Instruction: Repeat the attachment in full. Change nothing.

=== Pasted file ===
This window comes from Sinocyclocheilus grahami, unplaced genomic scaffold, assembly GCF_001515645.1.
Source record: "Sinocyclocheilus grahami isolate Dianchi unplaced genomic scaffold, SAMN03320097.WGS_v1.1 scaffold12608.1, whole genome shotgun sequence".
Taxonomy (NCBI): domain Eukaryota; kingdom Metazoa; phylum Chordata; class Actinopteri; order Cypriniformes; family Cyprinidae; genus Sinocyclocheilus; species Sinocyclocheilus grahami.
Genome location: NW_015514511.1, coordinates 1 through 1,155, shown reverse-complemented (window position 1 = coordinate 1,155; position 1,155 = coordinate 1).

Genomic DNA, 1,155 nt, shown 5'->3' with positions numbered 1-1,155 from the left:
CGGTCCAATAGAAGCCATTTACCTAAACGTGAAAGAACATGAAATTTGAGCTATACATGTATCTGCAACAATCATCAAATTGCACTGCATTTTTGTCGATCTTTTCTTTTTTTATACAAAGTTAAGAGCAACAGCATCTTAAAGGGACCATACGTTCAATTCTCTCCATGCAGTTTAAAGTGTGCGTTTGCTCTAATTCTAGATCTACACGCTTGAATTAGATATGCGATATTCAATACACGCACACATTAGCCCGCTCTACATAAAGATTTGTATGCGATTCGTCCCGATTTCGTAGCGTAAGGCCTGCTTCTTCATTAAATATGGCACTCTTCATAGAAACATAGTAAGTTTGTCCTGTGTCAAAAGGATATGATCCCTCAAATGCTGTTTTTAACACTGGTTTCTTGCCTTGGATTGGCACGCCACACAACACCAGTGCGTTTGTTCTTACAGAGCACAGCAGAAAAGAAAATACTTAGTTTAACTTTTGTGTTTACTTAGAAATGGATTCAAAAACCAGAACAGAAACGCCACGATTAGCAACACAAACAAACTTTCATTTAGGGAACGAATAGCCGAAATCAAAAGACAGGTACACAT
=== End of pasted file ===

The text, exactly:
This window comes from Sinocyclocheilus grahami, unplaced genomic scaffold, assembly GCF_001515645.1.
Source record: "Sinocyclocheilus grahami isolate Dianchi unplaced genomic scaffold, SAMN03320097.WGS_v1.1 scaffold12608.1, whole genome shotgun sequence".
Taxonomy (NCBI): domain Eukaryota; kingdom Metazoa; phylum Chordata; class Actinopteri; order Cypriniformes; family Cyprinidae; genus Sinocyclocheilus; species Sinocyclocheilus grahami.
Genome location: NW_015514511.1, coordinates 1 through 1,155, shown reverse-complemented (window position 1 = coordinate 1,155; position 1,155 = coordinate 1).

Genomic DNA, 1,155 nt, shown 5'->3' with positions numbered 1-1,155 from the left:
CGGTCCAATAGAAGCCATTTACCTAAACGTGAAAGAACATGAAATTTGAGCTATACATGTATCTGCAACAATCATCAAATTGCACTGCATTTTTGTCGATCTTTTCTTTTTTTATACAAAGTTAAGAGCAACAGCATCTTAAAGGGACCATACGTTCAATTCTCTCCATGCAGTTTAAAGTGTGCGTTTGCTCTAATTCTAGATCTACACGCTTGAATTAGATATGCGATATTCAATACACGCACACATTAGCCCGCTCTACATAAAGATTTGTATGCGATTCGTCCCGATTTCGTAGCGTAAGGCCTGCTTCTTCATTAAATATGGCACTCTTCATAGAAACATAGTAAGTTTGTCCTGTGTCAAAAGGATATGATCCCTCAAATGCTGTTTTTAACACTGGTTTCTTGCCTTGGATTGGCACGCCACACAACACCAGTGCGTTTGTTCTTACAGAGCACAGCAGAAAAGAAAATACTTAGTTTAACTTTTGTGTTTACTTAGAAATGGATTCAAAAACCAGAACAGAAACGCCACGATTAGCAACACAAACAAACTTTCATTTAGGGAACGAATAGCCGAAATCAAAAGACAGGTACACAT